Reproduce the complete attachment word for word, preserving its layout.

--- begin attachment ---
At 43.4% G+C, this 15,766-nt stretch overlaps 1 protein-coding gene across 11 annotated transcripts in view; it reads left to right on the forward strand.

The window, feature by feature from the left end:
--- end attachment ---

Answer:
At 43.4% G+C, this 15,766-nt stretch overlaps 1 protein-coding gene across 11 annotated transcripts in view; it reads left to right on the forward strand.

The window, feature by feature from the left end: